In the stock market, volatility plays a major role, and one should understand the terms like volatility skew and volatility smile.

Volatility is frequently used to describe the degree of uncertainty or risk associated with the magnitude of changes in the value of a security.

Higher volatility indicates that the value of a security can potentially be spread out over a wider range of values.

This means that the security’s price can change dramatically in either direction in a short period of time. Lower volatility indicates that the value of a security does not fluctuate dramatically and is more stable.

So, in today’s blog, let us discuss Volatility Skew and Volatility Smile:

**Understanding Volatility **

Volatility represents the level of risk associated with a specific investment. It is derived from the option price and is directly related to the underlying asset associated with the option.

The IV cannot be analyzed directly. Instead, it is used as part of a formula to forecast the future direction of a specific underlying asset. The price of the associated asset falls as the IV rises.

**What Is Implied Volatility?**

Implied volatility is the market’s forecast of a security’s price movement. It is metric investors use to forecast future price fluctuations (volatility) based on certain predictive factors.

Implied volatility, denoted by the symbol (sigma), is frequently used as a proxy for market risk. Over a given time horizon, it is commonly expressed in percentages and standard deviations.

**What is Volatility Skew?**

The volatility skew is the difference between out-of-the-money, at-the-money, and in-the-money implied volatility (IV). The volatility skew, influenced by sentiment and the supply and demand relationship of specific market options, indicates whether fund managers prefer to write calls or puts.

Relative changes in skew for an options series, also known as vertical skew, can be used as a trading strategy by traders.

**Understanding Volatility Skew**

In most options pricing models, the implied volatility of two options with the same underlying asset and expiration date is assumed to be the same. The similarity must not be influenced by differences in option strike prices.

Options traders realized in the 1980s that even when the strike price of an option was undervalued, investors were willing to overpay for it. It implied that investors perceived downside protection to be more valuable than upside price fluctuations, given that they attributed more volatility to downside price fluctuations.

In the equity market, money managers typically prefer to write call options rather than put options. Volatility skew is caused by such a move away from the strike price.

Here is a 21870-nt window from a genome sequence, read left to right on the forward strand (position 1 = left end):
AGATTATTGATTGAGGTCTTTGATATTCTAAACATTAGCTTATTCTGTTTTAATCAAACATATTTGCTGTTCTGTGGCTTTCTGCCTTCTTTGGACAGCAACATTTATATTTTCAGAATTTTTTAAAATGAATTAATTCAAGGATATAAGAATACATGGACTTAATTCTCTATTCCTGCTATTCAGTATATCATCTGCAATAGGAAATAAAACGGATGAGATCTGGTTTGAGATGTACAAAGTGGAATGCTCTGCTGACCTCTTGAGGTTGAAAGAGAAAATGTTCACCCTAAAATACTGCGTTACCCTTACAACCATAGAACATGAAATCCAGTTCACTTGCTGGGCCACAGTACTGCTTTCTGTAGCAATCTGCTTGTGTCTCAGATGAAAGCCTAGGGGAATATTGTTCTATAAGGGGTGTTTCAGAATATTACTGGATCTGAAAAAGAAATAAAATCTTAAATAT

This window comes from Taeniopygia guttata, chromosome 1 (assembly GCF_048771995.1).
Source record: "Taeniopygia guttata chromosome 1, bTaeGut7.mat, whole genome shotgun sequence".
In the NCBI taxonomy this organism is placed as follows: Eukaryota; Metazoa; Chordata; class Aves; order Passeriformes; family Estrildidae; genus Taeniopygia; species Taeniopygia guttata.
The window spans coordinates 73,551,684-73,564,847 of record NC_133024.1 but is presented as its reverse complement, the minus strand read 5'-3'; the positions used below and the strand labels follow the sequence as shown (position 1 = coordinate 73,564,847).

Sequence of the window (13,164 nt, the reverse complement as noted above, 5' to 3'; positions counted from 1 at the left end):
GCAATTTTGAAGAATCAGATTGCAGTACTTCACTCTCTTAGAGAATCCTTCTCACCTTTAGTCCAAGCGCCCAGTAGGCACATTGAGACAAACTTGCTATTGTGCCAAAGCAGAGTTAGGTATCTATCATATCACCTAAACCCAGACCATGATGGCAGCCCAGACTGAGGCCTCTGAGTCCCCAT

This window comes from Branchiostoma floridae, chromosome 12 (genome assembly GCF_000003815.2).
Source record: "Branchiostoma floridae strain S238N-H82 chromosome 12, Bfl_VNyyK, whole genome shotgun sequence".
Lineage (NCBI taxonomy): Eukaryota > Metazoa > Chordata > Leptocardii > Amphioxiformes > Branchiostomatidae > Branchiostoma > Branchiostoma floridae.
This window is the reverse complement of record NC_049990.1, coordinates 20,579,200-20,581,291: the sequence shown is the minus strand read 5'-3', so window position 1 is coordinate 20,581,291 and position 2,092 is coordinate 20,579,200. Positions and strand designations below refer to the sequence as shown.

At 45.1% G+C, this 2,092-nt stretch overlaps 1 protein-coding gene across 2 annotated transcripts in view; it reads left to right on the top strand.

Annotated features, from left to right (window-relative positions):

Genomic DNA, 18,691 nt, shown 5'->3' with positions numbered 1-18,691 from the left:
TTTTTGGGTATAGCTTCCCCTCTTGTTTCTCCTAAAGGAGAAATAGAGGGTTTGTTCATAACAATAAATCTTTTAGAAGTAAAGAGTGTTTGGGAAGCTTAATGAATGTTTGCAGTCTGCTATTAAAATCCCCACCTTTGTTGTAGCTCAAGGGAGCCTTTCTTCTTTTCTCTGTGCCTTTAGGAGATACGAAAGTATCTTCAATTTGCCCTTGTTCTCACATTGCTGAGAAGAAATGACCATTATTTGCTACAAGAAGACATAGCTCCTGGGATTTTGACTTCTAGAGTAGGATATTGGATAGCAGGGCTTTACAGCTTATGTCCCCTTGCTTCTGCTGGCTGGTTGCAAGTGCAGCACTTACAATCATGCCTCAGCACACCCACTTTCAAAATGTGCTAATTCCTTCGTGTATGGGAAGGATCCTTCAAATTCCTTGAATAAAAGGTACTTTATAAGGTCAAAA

A volatility skew’s graphical representation demonstrates the implied volatility of a specific option from a given set of options. When the graph’s curve is balanced, it is called a volatility smile; when the curve is weighted to one side, it is called a volatility smirk.

**What is Reverse Skew?**

When the implied volatility on lower option strikes is higher, reverse skews occur. It’s most common in index options and other longer-term options. This model appears when investors are concerned about the market and buy puts to compensate for the perceived risks.

**What is Forward Skew?**

A forward skew is the type of skew observed when the value of the implied volatility on higher options increases. This is common in the commodities market because a demand-supply imbalance can quickly drive prices up or down. Commodities like agricultural products and oil are frequently associated with forward skews.

**What is Volatility Smile?**

Volatility smiles are caused by changes in implied volatility as the underlying asset moves more ITM or OTM. The greater the implied volatility of an option, the more it is ITM or OTM. ATM options have the lowest implied volatility.

**How to analyze Volatility Smile?**

When comparing different options with the same underlying asset and expiration date but different strike prices, volatility smiles can be seen. When the implied volatility is plotted for each of the different strike prices, a U-shape may appear. The U-shape is not always as well formed as shown in the graph.

Pull up an options chain that lists the implied volatility of the various strike prices to get a rough estimate of whether an option has a U-shape. Options that are ITM and OTM by an equal amount should have roughly the same implied volatility if the option has a U-shape.

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The greater the implied volatility, the further ITM or OTM the option, with the lowest implied volatility near the ATM options. If this is not the case, the option does not correspond to a volatility smile.

The implied volatility of a single option could also be plotted over time relative to the underlying asset’s price. The implied volatility may take on a U-shape as the price moves in or out of the money.

**Difference between Volatility Smile and Skew**

While near-term equity options and forex options are more likely to align with a volatility smile, index options, and long-term equity options are more likely to align with a volatility skew. The skew/smirk indicates that implied volatility for ITM or OTM options may be higher.

**Bottomline **

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**Happy Investing!**

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